Scientific evidence shows a huge influence of the mind in many psycho-somatic domains, yet little of this shows in practice. How can we best translate scientific insights into using the mind as cure?
If you haven’t yet made the step toward mind-body unity (not as two parts but two views upon one unity), please read mind=body breakthrough. You can also find much related information in my book Your Mind as Cure.
I use the term psycho-somatics for any health issue in which both views upon the mind-body unity should be taken into account. Toward this, it’s helpful to be convinced of the mind’s influence on the body. Let’s go over this in a few hyperlinked streaks, then look into sense and non-sense of psychotherapy/coaching in the domain of psycho-somatics.
Evidence of the mind’s influence toward illness
Apart from what is generally seen as psycho-somatic, immense explanatory gaps remain in healthcare. Many of these are implicitly concealed using terms as ‘essential.’ ‘idiopathic,’ ‘functional,’ and more recently also ‘medically unexplained syndromes’.
Also, many somatic illnesses are caused by factors that are themselves mind-related. For instance, diabetes mellitus (the usual kind) mainly originates in obesity, stress, and/or genetics. The two former causes are themselves at least frequently mind-related. With a psychogenic cause, the consequence may also be seen as such. Thus, roughly estimated, some 40% of patient consults in a general practice are for mainly mind-related issues. This may be substantially more with a broad definition of psycho-somatics.
Evidence of the mind’s influence toward healing
The true placebo effect (apart from natural disease evolution) plays a huge role as has been proven robustly and significantly in medication, surgery, and other medical procedures. For instance, see my contribution in Montreal on the domain of chronic pain.
This amply proves the possibility of effectively using the mind as cure.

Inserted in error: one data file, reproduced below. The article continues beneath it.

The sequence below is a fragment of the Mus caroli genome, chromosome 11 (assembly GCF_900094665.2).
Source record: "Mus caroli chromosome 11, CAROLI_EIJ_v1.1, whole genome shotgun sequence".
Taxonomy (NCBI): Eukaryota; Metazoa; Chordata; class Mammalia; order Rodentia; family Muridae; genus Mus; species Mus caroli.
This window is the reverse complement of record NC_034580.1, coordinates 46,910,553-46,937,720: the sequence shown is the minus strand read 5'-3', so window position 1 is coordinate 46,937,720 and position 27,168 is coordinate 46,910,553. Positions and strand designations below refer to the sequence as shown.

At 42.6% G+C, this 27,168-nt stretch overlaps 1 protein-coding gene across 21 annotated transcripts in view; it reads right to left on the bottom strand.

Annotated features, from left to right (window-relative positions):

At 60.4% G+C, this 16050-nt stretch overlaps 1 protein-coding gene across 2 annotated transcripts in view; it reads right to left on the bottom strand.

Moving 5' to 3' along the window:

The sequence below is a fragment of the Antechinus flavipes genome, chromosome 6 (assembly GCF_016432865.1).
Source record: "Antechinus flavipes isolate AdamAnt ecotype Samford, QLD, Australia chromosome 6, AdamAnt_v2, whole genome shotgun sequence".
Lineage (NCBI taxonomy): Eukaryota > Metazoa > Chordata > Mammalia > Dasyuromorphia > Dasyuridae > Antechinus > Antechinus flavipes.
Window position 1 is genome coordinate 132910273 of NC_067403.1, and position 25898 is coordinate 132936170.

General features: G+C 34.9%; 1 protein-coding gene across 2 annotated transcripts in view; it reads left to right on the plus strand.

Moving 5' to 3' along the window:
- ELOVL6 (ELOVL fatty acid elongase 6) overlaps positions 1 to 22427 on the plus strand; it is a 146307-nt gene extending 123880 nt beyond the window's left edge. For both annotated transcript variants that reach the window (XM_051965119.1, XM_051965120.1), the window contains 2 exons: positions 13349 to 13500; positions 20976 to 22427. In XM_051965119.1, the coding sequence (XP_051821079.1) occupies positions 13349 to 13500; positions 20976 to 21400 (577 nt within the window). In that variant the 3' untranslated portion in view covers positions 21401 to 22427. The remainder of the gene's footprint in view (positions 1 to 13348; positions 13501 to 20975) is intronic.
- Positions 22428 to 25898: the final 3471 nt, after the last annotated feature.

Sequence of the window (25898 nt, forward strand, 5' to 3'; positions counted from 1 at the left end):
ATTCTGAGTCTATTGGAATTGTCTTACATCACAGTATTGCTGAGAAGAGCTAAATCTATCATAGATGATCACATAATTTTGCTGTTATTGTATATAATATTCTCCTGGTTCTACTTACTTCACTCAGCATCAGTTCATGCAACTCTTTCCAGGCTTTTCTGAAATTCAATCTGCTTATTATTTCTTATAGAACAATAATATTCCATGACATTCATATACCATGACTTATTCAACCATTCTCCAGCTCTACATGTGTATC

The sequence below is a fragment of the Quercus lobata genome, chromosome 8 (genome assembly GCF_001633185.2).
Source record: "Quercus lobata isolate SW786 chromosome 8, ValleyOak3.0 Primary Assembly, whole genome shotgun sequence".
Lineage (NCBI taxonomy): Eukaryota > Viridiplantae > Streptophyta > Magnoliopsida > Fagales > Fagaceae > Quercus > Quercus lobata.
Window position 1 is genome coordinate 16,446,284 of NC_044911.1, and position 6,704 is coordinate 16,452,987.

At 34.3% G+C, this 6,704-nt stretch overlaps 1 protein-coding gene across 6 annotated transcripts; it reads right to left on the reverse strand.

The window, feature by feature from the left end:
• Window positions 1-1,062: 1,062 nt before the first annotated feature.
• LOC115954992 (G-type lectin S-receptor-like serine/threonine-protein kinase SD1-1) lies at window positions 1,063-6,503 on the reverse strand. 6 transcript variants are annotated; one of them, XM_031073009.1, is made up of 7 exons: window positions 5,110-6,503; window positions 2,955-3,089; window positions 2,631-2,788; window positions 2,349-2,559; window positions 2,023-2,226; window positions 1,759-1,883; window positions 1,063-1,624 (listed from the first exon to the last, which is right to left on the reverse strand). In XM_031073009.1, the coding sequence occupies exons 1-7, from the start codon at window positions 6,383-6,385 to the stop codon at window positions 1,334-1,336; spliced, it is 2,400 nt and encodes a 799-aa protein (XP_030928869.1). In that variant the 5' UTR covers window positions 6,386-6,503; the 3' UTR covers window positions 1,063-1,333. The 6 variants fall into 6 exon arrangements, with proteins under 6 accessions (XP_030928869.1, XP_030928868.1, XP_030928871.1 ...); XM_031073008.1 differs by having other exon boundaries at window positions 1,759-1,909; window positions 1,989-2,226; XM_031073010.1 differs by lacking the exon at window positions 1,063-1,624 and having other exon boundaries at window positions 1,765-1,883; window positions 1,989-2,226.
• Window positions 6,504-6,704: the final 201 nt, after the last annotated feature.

Then why is psychotherapy not more helpful?
Although talking cures are generally helpful toward feeling better, conceptual psychotherapeutic methodologies (this is, apart from the non-specific factors common to most talking cures ) fail to robustly show significant effectiveness upon the relief of bodily symptoms in psychosomatic domains.
That should be no surprise. Such methodologies as they have sociohistorically been developed generally have little relevance to mental-neuronal patterns beyond a conceptually constructed level (see also Constructionism). Thus, they logically stand apart from the body and far from having a significant bodily influence beyond non-specific elements. This way, psychotherapy’s doors are closed in this respect.
To open them, we need to go to deeper insights, right into the working of the brain and an underlying reality beneath artificial constructions. Astonishingly, much from the neurocognitive science domain is already applicable but in need of a correct translation toward healthcare. If that gets profoundly realized, much great stuff (healthcare heaven?) lies around the corner.
How to reach the body from the mind?
Note that several explanations of the placebo effect have been given, but all boil down to autosuggestion. One can relate this to how the brain works at the basic level of meaningfulness.
At this level, the brain is a multilevel giant pattern recognizer and a ‘predictive machine’ in continual pattern recognition and completion. This is profoundly relevant to patterns in health ― also, to patterns in relation to the placebo. As said, this has not been validated in psychotherapeutic methodologies until now.
As you may know, much has been worked out in AURELIS-coaching. Crucial to understand from the start is that this isn’t just some different kind of coaching.
A future challenge
In my view, the most important factor why the mind is not brought forward much more in the management of many psycho-somatic fields is still cultural. We are still waiting for a mental paradigm shift.
May we get support from Compassionate A.I.?